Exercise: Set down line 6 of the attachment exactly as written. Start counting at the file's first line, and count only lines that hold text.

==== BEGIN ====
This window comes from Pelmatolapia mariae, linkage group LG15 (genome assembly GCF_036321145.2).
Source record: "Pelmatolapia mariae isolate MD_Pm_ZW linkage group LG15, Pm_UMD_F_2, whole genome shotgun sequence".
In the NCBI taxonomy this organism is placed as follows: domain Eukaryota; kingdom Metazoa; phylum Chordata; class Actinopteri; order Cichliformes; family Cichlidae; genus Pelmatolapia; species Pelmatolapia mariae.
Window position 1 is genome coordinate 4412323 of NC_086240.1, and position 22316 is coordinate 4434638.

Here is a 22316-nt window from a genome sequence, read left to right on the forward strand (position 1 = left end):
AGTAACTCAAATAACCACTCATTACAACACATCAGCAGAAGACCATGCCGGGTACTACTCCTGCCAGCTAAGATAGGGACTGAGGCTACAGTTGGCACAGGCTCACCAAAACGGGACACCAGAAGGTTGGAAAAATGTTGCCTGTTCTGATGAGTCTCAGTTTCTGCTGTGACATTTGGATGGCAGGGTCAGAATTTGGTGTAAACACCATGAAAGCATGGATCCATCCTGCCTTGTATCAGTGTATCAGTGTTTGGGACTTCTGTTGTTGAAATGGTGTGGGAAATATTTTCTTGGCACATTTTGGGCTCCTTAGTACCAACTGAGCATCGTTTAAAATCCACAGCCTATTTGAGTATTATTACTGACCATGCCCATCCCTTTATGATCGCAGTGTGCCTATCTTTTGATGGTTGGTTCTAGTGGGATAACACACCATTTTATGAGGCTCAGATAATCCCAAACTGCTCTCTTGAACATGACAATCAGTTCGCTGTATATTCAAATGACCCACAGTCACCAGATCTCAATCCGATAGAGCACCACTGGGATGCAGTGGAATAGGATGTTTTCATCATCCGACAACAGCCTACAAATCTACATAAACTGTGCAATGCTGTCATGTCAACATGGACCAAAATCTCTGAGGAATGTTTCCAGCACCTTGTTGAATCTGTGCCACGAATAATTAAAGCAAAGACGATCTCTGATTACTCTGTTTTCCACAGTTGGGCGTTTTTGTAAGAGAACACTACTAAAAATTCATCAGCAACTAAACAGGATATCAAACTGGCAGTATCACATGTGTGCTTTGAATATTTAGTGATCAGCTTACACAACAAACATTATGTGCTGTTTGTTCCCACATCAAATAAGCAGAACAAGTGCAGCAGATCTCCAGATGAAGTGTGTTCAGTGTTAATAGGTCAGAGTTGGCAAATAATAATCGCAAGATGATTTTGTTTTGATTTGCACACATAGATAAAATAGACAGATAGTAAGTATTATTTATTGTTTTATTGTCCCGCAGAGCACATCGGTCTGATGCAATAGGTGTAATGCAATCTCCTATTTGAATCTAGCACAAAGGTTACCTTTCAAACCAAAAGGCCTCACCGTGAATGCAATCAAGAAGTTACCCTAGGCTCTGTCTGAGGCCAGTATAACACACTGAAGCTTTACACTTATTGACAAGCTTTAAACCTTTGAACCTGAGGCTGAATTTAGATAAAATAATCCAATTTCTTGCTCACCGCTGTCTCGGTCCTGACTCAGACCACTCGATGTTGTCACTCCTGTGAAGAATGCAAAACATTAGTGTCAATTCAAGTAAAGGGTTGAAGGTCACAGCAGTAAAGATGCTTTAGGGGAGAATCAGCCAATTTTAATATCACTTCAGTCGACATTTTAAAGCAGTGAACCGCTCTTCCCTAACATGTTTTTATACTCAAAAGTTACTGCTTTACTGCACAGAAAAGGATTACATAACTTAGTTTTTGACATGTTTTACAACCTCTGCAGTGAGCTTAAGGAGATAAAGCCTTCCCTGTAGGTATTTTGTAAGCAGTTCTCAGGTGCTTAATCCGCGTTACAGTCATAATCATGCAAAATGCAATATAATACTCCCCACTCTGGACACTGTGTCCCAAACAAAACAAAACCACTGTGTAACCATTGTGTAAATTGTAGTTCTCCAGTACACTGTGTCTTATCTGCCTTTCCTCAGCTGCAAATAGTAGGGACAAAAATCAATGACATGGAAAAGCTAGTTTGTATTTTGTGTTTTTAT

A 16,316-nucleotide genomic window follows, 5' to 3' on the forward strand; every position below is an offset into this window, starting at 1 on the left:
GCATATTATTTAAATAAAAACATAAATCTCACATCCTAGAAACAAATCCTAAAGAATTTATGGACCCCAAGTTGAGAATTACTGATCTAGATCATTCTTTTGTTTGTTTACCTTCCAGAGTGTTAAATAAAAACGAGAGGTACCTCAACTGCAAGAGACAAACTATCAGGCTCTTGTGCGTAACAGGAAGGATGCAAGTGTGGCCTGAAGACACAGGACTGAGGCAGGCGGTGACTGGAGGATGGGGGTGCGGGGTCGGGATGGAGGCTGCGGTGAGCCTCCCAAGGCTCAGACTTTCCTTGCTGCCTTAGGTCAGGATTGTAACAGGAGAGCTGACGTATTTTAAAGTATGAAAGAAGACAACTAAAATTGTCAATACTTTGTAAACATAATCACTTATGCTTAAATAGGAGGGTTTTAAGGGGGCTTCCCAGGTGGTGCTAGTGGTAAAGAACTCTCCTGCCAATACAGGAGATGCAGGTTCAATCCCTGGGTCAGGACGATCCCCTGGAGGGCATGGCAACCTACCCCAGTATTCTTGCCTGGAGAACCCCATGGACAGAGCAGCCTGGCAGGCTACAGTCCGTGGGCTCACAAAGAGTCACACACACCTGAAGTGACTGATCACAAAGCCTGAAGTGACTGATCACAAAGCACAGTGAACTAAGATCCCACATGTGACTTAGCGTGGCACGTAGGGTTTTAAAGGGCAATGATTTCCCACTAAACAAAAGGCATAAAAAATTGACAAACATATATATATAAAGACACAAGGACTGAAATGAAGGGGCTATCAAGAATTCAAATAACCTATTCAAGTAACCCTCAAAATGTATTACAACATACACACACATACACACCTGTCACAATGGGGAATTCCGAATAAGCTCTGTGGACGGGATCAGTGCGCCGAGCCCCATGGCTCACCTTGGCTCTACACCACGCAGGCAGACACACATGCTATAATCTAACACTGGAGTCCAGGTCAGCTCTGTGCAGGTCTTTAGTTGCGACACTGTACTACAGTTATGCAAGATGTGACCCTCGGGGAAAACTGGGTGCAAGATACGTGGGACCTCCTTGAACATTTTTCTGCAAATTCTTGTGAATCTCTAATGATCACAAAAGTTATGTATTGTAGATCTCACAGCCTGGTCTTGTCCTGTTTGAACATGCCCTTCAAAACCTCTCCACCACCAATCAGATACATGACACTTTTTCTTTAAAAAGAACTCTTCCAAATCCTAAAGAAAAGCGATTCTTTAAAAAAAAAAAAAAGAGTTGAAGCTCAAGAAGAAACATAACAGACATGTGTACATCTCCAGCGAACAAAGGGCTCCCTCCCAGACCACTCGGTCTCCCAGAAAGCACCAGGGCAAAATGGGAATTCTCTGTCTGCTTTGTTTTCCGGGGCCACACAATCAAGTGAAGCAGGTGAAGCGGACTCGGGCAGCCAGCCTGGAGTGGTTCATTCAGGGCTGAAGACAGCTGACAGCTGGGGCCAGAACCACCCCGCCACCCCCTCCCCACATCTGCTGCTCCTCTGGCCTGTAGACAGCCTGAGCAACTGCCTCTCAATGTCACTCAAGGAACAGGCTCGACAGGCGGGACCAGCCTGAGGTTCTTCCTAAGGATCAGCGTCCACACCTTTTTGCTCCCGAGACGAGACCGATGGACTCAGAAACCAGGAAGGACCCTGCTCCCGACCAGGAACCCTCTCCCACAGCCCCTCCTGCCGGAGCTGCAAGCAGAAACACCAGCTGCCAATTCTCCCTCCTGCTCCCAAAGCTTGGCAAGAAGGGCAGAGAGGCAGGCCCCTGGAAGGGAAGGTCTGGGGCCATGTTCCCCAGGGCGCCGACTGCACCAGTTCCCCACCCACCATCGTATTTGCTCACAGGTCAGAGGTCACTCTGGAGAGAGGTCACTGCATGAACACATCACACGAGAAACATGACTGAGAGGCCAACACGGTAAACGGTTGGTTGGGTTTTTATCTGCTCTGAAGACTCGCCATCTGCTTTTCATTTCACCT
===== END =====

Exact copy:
AGTAACTCAAATAACCACTCATTACAACACATCAGCAGAAGACCATGCCGGGTACTACTCCTGCCAGCTAAGATAGGGACTGAGGCTACAGTTGGCACAGGCTCACCAAAACGGGACACCAGAAGGTTGGAAAAATGTTGCCTGTTCTGATGAGTCTCAGTTTCTGCTGTGACATTTGGATGGCAGGGTCAGAATTTGGTGTAAACACCATGAAAGCATGGATCCATCCTGCCTTGTATCAGTGTATCAGTGTTTGGGACTTCTGTTGTTGAAATGGTGTGGGAAATATTTTCTTGGCACATTTTGGGCTCCTTAGTACCAACTGAGCATCGTTTAAAATCCACAGCCTATTTGAGTATTATTACTGACCATGCCCATCCCTTTATGATCGCAGTGTGCCTATCTTTTGATGGTTGGTTCTAGTGGGATAACACACCATTTTATGAGGCTCAGATAATCCCAAACTGCTCTCTTGAACATGACAATCAGTTCGCTGTATATTCAAATGACCCACAGTCACCAGATCTCAATCCGATAGAGCACCACTGGGATGCAGTGGAATAGGATGTTTTCATCATCCGACAACAGCCTACAAATCTACATAAACTGTGCAATGCTGTCATGTCAACATGGACCAAAATCTCTGAGGAATGTTTCCAGCACCTTGTTGAATCTGTGCCACGAATAATTAAAGCAAAGACGATCTCTGATTACTCTGTTTTCCACAGTTGGGCGTTTTTGTAAGAGAACACTACTAAAAATTCATCAGCAACTAAACAGGATATCAAACTGGCAGTATCACATGTGTGCTTTGAATATTTAGTGATCAGCTTACACAACAAACATTATGTGCTGTTTGTTCCCACATCAAATAAGCAGAACAAGTGCAGCAGATCTCCAGATGAAGTGTGTTCAGTGTTAATAGGTCAGAGTTGGCAAATAATAATCGCAAGATGATTTTGTTTTGATTTGCACACATAGATAAAATAGACAGATAGTAAGTATTATTTATTGTTTTATTGTCCCGCAGAGCACATCGGTCTGATGCAATAGGTGTAATGCAATCTCCTATTTGAATCTAGCACAAAGGTTACCTTTCAAACCAAAAGGCCTCACCGTGAATGCAATCAAGAAGTTACCCTAGGCTCTGTCTGAGGCCAGTATAACACACTGAAGCTTTACACTTATTGACAAGCTTTAAACCTTTGAACCTGAGGCTGAATTTAGATAAAATAATCCAATTTCTTGCTCACCGCTGTCTCGGTCCTGACTCAGACCACTCGATGTTGTCACTCCTGTGAAGAATGCAAAACATTAGTGTCAATTCAAGTAAAGGGTTGAAGGTCACAGCAGTAAAGATGCTTTAGGGGAGAATCAGCCAATTTTAATATCACTTCAGTCGACATTTTAAAGCAGTGAACCGCTCTTCCCTAACATGTTTTTATACTCAAAAGTTACTGCTTTACTGCACAGAAAAGGATTACATAACTTAGTTTTTGACATGTTTTACAACCTCTGCAGTGAGCTTAAGGAGATAAAGCCTTCCCTGTAGGTATTTTGTAAGCAGTTCTCAGGTGCTTAATCCGCGTTACAGTCATAATCATGCAAAATGCAATATAATACTCCCCACTCTGGACACTGTGTCCCAAACAAAACAAAACCACTGTGTAACCATTGTGTAAATTGTAGTTCTCCAGTACACTGTGTCTTATCTGCCTTTCCTCAGCTGCAAATAGTAGGGACAAAAATCAATGACATGGAAAAGCTAGTTTGTATTTTGTGTTTTTAT